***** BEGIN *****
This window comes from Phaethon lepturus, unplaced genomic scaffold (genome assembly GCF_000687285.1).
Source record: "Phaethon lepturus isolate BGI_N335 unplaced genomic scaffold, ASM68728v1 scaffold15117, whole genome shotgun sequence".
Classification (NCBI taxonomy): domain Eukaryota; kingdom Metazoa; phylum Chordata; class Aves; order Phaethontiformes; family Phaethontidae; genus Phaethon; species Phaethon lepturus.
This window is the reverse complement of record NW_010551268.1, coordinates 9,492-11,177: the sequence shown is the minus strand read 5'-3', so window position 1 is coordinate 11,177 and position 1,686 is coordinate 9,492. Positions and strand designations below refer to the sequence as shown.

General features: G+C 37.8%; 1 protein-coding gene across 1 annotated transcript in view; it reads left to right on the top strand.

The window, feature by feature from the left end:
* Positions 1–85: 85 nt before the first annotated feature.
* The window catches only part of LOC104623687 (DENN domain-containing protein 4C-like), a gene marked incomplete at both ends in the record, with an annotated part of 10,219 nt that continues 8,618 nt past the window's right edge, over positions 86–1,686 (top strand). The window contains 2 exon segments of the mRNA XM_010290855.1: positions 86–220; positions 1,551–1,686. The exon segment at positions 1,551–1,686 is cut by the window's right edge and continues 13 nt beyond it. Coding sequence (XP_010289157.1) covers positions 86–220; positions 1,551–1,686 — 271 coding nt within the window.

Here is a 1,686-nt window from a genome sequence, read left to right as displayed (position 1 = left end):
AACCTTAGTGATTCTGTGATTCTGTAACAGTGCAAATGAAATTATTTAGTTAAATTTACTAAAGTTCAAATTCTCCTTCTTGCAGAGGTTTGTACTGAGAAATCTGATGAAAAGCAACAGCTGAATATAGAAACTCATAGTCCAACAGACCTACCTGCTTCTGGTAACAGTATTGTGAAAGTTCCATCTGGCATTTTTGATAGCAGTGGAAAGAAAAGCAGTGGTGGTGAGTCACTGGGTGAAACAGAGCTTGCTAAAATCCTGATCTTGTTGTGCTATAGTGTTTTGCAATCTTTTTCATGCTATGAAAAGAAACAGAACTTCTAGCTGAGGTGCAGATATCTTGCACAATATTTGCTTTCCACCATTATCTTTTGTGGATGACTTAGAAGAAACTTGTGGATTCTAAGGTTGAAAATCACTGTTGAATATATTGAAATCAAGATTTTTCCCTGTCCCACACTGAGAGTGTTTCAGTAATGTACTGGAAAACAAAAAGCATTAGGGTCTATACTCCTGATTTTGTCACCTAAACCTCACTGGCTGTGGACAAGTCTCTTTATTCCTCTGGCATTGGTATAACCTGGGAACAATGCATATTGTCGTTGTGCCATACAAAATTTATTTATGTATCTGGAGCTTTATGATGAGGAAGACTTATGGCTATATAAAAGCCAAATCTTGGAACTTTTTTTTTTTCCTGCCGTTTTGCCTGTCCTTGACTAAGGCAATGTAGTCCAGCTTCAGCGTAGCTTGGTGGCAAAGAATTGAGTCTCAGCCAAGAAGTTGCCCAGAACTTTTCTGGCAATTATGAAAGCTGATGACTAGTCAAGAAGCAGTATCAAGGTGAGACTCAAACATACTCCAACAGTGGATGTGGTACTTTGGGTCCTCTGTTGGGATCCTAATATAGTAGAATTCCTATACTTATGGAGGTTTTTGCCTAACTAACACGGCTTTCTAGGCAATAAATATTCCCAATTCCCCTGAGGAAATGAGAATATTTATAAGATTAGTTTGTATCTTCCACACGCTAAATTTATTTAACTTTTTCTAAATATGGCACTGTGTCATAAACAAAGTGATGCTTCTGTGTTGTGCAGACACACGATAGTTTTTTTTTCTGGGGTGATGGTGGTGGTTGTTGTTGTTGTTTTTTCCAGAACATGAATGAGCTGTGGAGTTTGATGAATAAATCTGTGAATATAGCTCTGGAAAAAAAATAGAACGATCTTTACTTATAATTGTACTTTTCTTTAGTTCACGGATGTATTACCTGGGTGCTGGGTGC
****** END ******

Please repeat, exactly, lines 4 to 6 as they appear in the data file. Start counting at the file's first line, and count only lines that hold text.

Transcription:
This window is the reverse complement of record NW_010551268.1, coordinates 9,492-11,177: the sequence shown is the minus strand read 5'-3', so window position 1 is coordinate 11,177 and position 1,686 is coordinate 9,492. Positions and strand designations below refer to the sequence as shown.

General features: G+C 37.8%; 1 protein-coding gene across 1 annotated transcript in view; it reads left to right on the top strand.

The window, feature by feature from the left end: